Leeds-based indie rock outfit Kaiser Chiefs have hopped the pond to promote their new album, Education, Education, Education & War. The band is famous for rocking festivals with big stage sets and light shows, pulling every stunt short of a miniature Stonehenge. Their most recognizable single is probably “Ruby,” released back in ’07. Bottom line, you will not be bored at this show.
Webster Hall, East Village, Friday, June 20 @ 8 p.m., tickets $30.
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Can You Find the Velvet Underground Banana at The Randolph’s New Place?

(Photo courtesy Randolph Brooklyn)

(Photo courtesy Randolph Brooklyn)

Oh hey, the folks behind Nolita spot The Randolph at Broome opened their new Williamsburg outpost earlier this week. Randolph Brooklyn’s design was “loosely inspired by ’70s punk,” according to the release, and indeed there’s a wall of televisions that reminds us of the Video Lounge that Pat Ivers and Emily Armstrong installed at Danceteria. Scour the collage-style wallpaper that recalls a Sex Pistols or Clash album cover and you’ll even find the banana from the cover of The Velvet Underground & Nico. And (fun fact) the mural in the front of the place quotes Adam and the Ants guitarist Marco Pirroni talking about punk rock (“it was anti-drug pro-amphetemine anti-sex shag-fest”).
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Drug Smuggling, Brain Eating and Hasidic Punk Rockers

Take From Dusk Till Dawn and National Lampoon’s Vacation; subtract Chevy Chase, John Candy, Quentin Tarantino and bloodthirsty vampires; add Jennifer Aniston as a stripper and Dodgeball director Marshall Rawson Thurber, and you’ve got We’re The Millers.

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Black Flag Annihilated Last Week With a Super Secret Show

Black Flag at Warsaw (Photos: Joshua Kristal)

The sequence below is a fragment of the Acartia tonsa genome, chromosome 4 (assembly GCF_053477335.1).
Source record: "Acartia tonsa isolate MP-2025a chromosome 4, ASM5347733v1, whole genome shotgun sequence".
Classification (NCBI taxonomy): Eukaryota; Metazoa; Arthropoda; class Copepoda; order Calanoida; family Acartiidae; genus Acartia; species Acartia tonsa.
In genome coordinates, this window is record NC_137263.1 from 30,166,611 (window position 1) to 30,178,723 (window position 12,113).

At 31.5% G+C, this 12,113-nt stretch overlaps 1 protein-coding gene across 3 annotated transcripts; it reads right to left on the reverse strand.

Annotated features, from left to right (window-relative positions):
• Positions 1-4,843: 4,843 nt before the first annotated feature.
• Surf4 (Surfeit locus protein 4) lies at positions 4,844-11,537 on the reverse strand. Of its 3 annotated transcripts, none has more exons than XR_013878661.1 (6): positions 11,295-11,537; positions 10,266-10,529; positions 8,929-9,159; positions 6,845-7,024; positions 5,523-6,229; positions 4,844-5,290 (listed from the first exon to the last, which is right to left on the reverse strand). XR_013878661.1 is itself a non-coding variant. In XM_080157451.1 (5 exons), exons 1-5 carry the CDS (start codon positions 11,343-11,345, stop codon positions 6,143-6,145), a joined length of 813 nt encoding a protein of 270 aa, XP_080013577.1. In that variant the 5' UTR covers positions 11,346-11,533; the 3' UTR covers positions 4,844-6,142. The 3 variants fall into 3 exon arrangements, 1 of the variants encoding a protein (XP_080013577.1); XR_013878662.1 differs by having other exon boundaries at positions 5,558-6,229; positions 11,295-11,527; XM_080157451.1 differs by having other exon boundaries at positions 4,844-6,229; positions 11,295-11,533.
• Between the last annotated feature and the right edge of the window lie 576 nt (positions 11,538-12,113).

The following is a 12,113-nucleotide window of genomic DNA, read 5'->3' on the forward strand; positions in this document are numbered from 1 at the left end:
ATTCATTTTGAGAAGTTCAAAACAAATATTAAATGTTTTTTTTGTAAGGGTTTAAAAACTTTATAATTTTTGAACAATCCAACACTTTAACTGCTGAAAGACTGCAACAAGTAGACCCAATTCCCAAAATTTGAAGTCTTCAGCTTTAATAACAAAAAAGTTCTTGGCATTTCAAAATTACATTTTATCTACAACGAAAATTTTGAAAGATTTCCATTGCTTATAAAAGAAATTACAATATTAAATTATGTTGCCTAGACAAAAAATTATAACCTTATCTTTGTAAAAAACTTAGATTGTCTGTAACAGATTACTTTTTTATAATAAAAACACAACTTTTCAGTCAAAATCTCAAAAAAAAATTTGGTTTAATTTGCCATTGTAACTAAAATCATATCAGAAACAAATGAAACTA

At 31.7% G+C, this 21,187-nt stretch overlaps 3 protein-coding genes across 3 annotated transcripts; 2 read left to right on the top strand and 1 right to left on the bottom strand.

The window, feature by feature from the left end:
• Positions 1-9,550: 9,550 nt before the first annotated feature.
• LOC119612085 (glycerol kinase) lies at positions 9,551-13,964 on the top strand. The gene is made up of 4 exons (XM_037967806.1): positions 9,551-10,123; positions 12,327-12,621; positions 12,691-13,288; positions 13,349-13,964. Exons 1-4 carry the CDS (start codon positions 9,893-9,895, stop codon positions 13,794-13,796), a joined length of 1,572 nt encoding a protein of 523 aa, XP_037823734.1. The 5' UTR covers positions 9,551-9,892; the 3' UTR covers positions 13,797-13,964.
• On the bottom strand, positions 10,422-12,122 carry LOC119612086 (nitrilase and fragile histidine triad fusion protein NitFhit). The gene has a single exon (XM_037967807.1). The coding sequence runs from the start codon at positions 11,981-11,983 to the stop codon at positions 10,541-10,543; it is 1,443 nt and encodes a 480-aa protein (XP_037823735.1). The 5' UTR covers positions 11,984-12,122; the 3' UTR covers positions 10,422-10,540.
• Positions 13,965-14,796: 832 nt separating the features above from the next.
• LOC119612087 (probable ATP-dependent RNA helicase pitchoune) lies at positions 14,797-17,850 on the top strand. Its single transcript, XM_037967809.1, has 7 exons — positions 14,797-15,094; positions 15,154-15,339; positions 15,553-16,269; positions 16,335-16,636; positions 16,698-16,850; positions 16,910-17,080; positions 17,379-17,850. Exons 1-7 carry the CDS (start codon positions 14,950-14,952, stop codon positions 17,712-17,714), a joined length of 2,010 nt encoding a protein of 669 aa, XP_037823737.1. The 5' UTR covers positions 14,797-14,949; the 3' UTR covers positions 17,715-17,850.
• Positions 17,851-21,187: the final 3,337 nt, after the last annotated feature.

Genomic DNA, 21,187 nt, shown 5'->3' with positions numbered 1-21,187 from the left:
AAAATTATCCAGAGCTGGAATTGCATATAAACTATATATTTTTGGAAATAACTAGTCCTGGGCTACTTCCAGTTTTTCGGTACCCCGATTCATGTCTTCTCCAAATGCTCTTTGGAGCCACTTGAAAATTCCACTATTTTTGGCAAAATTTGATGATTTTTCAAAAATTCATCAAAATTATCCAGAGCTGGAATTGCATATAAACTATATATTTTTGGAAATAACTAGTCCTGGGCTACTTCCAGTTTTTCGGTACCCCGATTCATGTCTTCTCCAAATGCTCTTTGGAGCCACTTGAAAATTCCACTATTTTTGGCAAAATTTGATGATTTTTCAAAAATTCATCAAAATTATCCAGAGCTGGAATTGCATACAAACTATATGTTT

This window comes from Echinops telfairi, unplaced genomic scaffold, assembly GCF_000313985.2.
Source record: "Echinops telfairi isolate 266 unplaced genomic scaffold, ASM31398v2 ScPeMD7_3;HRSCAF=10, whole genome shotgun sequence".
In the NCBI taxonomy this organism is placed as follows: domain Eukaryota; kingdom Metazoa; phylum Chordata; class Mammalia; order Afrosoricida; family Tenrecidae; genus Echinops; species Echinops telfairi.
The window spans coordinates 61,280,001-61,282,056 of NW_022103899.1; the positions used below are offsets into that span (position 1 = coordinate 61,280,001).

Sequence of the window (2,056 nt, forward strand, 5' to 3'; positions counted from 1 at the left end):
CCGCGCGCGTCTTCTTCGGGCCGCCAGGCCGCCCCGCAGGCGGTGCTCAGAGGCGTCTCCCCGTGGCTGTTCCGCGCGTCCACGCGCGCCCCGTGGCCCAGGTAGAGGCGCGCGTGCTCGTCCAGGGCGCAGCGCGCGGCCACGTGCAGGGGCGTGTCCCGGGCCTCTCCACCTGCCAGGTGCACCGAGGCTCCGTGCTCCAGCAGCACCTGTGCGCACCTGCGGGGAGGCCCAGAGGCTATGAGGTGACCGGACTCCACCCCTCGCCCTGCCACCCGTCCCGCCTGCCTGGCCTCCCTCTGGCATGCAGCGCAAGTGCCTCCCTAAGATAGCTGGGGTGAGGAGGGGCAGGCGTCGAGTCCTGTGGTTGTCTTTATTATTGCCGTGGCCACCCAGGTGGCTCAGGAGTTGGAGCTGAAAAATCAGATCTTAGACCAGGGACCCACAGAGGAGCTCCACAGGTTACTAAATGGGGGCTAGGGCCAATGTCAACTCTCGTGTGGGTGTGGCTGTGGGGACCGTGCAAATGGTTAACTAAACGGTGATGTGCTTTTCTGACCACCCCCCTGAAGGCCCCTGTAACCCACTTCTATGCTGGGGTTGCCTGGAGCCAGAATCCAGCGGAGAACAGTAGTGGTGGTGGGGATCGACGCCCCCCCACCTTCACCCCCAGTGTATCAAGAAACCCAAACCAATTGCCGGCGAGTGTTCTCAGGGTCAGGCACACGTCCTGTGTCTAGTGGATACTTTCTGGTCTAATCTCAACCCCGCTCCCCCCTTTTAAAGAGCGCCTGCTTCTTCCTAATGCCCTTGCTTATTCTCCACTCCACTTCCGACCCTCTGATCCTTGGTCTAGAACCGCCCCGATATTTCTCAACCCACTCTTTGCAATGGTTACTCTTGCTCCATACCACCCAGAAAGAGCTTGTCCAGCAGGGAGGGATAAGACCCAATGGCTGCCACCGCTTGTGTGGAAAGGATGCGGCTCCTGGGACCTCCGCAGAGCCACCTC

Black Flag at Warsaw (Photos: Joshua Kristal)

Black Flag at Warsaw (Photos: Joshua Kristal)

Black Flag at Warsaw (Photos: Joshua Kristal)

Black Flag at Warsaw (Photos: Joshua Kristal)

Black Flag at Warsaw (Photos: Joshua Kristal)

Black Flag at Warsaw (Photos: Joshua Kristal)

Black Flag at Warsaw (Photos: Joshua Kristal)

Black Flag at Warsaw (Photos: Joshua Kristal)

Black Flag at Warsaw (Photos: Joshua Kristal)

Black Flag at Warsaw (Photos: Joshua Kristal)

Black Flag at Warsaw (Photos: Joshua Kristal)

Black Flag at Warsaw (Photos: Joshua Kristal)

Black Flag at Warsaw (Photos: Joshua Kristal)

Black Flag at Warsaw (Photos: Joshua Kristal)

Black Flag at Warsaw (Photos: Joshua Kristal)

Black Flag at Warsaw (Photos: Joshua Kristal)

Black Flag at Warsaw (Photos: Joshua Kristal)

Black Flag at Warsaw (Photos: Joshua Kristal)

Black Flag at Warsaw (Photos: Joshua Kristal)

Black Flag at Warsaw (Photos: Joshua Kristal)

Black Flag at Warsaw (Photos: Joshua Kristal)

Black Flag at Warsaw (Photos: Joshua Kristal)

Black Flag at Warsaw (Photos: Joshua Kristal)

Depending on whose tweets you prefer, Black Flag spent Friday and Saturday either “destroying” or “kicking the crap out of” Warsaw, only to go on to do a Sunday show at a venue so secret that if anyone gave up the name (Grand Victory) they probably would’ve had to disappear to Hong Kong. (Seriously, the email confirmation was all: “Any social media or other discovered leaks of location may result in denied entry.”)
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Nightclubbing | The Offs

Pat Ivers and Emily Armstrong continue sorting through their archives of punk-era concert footage as it’s digitized for the Downtown Collection at N.Y.U.’s Fales Library.

LP cover.

Looking back at the cover of the L.P. that The Offs released in 1984, we didn’t remember that Jean-Michel Basquiat had designed it. But the image of their lead singer, Don Vinyl, face down, his bicep glistening with the tattoo of a .45 pistol — that we had not forgotten.

We recall Don coming to our apartment the day he got the ink, his arm still red and a little bloody. “Paul Simonon is getting the same one!” he told us, excitedly. It was the summer of 1981 and everyone in the East Village was getting tats, even The Clash. Bob Roberts, The Offs’ saxophonist — and also a tattooist — had done the work for both.